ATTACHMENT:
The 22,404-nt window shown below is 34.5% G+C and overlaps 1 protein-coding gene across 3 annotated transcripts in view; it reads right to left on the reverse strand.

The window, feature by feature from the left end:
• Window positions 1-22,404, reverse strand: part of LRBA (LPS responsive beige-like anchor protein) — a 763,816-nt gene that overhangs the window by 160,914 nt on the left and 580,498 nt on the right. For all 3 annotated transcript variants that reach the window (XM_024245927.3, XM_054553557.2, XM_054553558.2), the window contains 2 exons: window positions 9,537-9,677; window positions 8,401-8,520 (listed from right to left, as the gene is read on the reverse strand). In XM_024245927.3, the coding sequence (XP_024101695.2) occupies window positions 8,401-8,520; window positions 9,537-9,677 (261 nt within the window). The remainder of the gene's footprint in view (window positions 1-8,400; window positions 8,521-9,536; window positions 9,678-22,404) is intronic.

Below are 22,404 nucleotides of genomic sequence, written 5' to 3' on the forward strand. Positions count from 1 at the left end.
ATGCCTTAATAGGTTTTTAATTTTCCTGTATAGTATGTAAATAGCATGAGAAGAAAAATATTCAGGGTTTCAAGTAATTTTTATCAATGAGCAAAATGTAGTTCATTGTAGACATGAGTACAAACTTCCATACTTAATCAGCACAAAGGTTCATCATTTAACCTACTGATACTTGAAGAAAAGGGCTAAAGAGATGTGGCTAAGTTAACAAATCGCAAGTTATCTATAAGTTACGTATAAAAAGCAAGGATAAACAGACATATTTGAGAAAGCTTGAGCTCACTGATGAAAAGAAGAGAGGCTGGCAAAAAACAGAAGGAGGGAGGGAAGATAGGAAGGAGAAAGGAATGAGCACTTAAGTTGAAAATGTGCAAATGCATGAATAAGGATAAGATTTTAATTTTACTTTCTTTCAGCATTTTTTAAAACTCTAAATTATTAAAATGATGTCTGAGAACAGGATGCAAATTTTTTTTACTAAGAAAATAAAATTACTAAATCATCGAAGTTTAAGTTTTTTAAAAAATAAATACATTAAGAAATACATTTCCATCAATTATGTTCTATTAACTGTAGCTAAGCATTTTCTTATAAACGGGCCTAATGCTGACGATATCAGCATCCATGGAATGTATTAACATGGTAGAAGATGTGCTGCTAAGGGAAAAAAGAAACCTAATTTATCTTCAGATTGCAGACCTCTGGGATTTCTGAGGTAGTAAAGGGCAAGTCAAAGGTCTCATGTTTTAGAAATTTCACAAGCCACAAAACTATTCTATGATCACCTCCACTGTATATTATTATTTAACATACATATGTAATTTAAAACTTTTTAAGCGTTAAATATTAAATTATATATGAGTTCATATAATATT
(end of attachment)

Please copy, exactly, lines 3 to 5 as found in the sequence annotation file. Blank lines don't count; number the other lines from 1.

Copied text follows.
• Window positions 1-22,404, reverse strand: part of LRBA (LPS responsive beige-like anchor protein) — a 763,816-nt gene that overhangs the window by 160,914 nt on the left and 580,498 nt on the right. For all 3 annotated transcript variants that reach the window (XM_024245927.3, XM_054553557.2, XM_054553558.2), the window contains 2 exons: window positions 9,537-9,677; window positions 8,401-8,520 (listed from right to left, as the gene is read on the reverse strand). In XM_024245927.3, the coding sequence (XP_024101695.2) occupies window positions 8,401-8,520; window positions 9,537-9,677 (261 nt within the window). The remainder of the gene's footprint in view (window positions 1-8,400; window positions 8,521-9,536; window positions 9,678-22,404) is intronic.

Below are 22,404 nucleotides of genomic sequence, written 5' to 3' on the forward strand. Positions count from 1 at the left end.
ATGCCTTAATAGGTTTTTAATTTTCCTGTATAGTATGTAAATAGCATGAGAAGAAAAATATTCAGGGTTTCAAGTAATTTTTATCAATGAGCAAAATGTAGTTCATTGTAGACATGAGTACAAACTTCCATACTTAATCAGCACAAAGGTTCATCATTTAACCTACTGATACTTGAAGAAAAGGGCTAAAGAGATGTGGCTAAGTTAACAAATCGCAAGTTATCTATAAGTTACGTATAAAAAGCAAGGATAAACAGACATATTTGAGAAAGCTTGAGCTCACTGATGAAAAGAAGAGAGGCTGGCAAAAAACAGAAGGAGGGAGGGAAGATAGGAAGGAGAAAGGAATGAGCACTTAAGTTGAAAATGTGCAAATGCATGAATAAGGATAAGATTTTAATTTTACTTTCTTTCAGCATTTTTTAAAACTCTAAATTATTAAAATGATGTCTGAGAACAGGATGCAAATTTTTTTTACTAAGAAAATAAAATTACTAAATCATCGAAGTTTAAGTTTTTTAAAAAATAAATACATTAAGAAATACATTTCCATCAATTATGTTCTATTAACTGTAGCTAAGCATTTTCTTATAAACGGGCCTAATGCTGACGATATCAGCATCCATGGAATGTATTAACATGGTAGAAGATGTGCTGCTAAGGGAAAAAAGAAACCTAATTTATCTTCAGATTGCAGACCTCTGGGATTTCTGAGGTAGTAAAGGGCAAGTCAAAGGTCTCATGTTTTAGAAATTTCACAAGCCACAAAACTATTCTATGATCACCTCCACTGTATATTATTATTTAACATACATATGTAATTTAAAACTTTTTAAGCGTTAAATATTAAATTATATATGAGTTCATATAATATT